snberk103

macrumors 603
Oct 22, 2007
5,503
87
An Island in the Salish Sea
Apple's monitors are junk because they are overpriced, and they can't connect to many Macs and most PCs.
You are still over generalizing. Let me rephrase what you are saying. "I don't like the monitors, because they don't have the features I need. And because I find them overpriced I hereby declare them junk, and by implication I declare that anyone who finds that the monitors suit their needs should return to the village missing their village idiot."

So who died and made you Emperor of Good Value and Good Taste?

...
... Apple should ... price their products in line with the competition, like Dell. If they don't only a few suckers out there will buy the junk.
There you go with your generalizations again. Good Lord I wish I had a product to sell at the margins Apple products can demand. If you can sell your product, and sell a lot of it, at a higher price than your competition.... then I would call that successful. And I'm sure with your MBA and access to Apple's competitive data that you know exactly how many monitors they sell. :rolleyes:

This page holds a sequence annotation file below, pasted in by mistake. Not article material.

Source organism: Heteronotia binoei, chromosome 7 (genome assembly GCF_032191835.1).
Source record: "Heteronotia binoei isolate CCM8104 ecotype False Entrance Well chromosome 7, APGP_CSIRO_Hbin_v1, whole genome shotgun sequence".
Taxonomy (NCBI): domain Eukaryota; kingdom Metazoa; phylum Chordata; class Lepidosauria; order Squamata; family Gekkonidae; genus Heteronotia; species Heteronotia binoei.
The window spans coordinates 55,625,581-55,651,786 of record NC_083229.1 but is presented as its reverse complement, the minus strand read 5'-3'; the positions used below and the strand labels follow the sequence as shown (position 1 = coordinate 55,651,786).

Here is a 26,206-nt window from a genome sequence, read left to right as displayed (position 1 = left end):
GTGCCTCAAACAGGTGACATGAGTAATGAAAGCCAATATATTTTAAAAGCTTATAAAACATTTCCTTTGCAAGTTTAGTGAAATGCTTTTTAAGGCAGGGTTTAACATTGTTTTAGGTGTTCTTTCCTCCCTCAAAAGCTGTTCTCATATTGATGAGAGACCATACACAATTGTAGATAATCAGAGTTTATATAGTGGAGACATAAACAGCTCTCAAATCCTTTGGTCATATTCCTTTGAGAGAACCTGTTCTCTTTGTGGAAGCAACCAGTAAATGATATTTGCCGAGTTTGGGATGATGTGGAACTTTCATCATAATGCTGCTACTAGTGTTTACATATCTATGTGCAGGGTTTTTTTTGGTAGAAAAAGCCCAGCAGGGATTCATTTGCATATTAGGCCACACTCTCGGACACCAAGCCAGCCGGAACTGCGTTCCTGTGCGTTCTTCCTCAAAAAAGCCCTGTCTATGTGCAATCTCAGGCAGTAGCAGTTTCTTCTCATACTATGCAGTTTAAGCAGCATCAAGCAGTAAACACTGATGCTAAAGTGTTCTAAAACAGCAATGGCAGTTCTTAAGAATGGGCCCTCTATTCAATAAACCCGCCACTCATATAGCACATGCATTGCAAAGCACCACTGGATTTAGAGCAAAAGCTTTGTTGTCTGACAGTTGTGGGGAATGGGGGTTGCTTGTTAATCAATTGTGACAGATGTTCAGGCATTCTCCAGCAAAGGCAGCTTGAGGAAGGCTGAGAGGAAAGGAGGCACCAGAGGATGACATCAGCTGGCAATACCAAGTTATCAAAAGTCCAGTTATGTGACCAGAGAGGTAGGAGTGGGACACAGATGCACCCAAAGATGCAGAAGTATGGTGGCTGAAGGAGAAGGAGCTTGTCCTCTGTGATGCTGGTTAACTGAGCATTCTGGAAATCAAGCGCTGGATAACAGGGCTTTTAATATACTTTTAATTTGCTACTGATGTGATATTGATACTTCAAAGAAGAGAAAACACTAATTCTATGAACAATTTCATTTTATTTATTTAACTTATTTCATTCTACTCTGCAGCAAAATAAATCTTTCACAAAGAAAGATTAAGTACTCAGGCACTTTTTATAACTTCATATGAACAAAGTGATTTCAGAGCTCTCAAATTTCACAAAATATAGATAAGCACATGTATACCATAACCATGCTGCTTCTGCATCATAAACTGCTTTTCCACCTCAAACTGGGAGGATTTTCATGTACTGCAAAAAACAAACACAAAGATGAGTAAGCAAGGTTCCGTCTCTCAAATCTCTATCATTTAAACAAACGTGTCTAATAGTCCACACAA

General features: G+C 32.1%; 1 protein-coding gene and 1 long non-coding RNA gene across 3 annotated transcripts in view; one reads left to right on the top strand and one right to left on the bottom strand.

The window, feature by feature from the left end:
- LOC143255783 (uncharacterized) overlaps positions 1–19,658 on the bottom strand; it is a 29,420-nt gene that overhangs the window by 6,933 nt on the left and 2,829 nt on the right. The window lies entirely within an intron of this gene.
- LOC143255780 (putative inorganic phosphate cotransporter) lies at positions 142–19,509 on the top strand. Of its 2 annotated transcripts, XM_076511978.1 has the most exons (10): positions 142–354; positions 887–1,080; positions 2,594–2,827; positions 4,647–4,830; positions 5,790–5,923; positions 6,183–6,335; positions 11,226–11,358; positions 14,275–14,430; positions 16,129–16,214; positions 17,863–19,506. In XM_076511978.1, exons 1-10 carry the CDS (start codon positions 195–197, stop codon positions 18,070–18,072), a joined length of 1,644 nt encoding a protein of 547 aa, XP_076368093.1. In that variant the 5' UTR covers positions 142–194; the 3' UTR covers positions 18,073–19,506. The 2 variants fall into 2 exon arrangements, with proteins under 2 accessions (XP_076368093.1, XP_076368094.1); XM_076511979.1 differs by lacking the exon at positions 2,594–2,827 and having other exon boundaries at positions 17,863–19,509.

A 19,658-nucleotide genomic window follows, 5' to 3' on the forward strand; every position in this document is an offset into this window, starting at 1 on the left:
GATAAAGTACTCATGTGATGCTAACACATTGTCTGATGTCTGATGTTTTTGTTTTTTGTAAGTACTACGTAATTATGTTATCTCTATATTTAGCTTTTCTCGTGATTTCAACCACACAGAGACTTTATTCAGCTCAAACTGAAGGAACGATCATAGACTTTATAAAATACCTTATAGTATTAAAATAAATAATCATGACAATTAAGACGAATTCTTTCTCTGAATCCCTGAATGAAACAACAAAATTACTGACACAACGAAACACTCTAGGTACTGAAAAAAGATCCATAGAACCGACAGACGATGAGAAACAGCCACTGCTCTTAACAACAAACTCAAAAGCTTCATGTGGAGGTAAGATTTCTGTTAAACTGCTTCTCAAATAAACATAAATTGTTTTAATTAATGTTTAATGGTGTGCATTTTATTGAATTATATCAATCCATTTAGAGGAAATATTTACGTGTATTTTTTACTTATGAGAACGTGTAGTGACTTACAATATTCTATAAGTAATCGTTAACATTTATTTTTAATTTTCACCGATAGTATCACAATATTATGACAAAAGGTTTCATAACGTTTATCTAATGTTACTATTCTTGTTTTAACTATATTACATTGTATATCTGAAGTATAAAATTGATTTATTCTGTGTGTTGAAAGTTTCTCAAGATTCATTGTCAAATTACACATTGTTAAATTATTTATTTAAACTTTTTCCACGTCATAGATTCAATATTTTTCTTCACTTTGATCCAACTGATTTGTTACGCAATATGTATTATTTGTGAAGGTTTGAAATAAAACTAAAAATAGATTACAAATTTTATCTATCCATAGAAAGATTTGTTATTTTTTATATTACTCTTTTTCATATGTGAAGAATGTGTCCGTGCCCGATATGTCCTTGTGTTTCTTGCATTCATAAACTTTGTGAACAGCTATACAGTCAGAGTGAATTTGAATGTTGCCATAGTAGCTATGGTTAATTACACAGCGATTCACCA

Apple computers are good computers, but I haven't seen a single peripheral in the past 6 years come out of that company that is both usable and worth what it's priced at.
There you go again.... Do you ever consider, just once, allowing that what you are saying is opinion? Perhaps a little conjecture and educated guesses? Any product is worth what people will actually pay for it. Enough people pay for the peripherals that - it's worth what it's priced at - for those people. If you think it's overpriced, don't buy it. Terribly simple, really.
We also don't live in a Mac world- we live in a Windows world, and hardware has got to work in that world.
Why? Do you think the bright lights at Apple haven't thought of that? Apple sells enough monitors, for Apple's needs, just the way the are. They just don't apparently sell enough units to suit your needs. If you were a stock holder, you would actually have the right to question Apple on this decision. Even if you were a stock holder, all you are doing here is messing up a perfectly fine discussion on the speakers in the Apple displays.
Hardware that only works with a Mac is pretty worthless. While I am a staunch supporter of Mac OSX, just like any Mac user who is also a computer enthusiast, I have a couple of Windows machines around too.
I don't have any Windows computers around. The last Windows I played on was XP as a virtual machine inside OS X. And that only because my wife needed XP as a virtual machine on her MBP for work, and so I had it so I could answer the occasional question.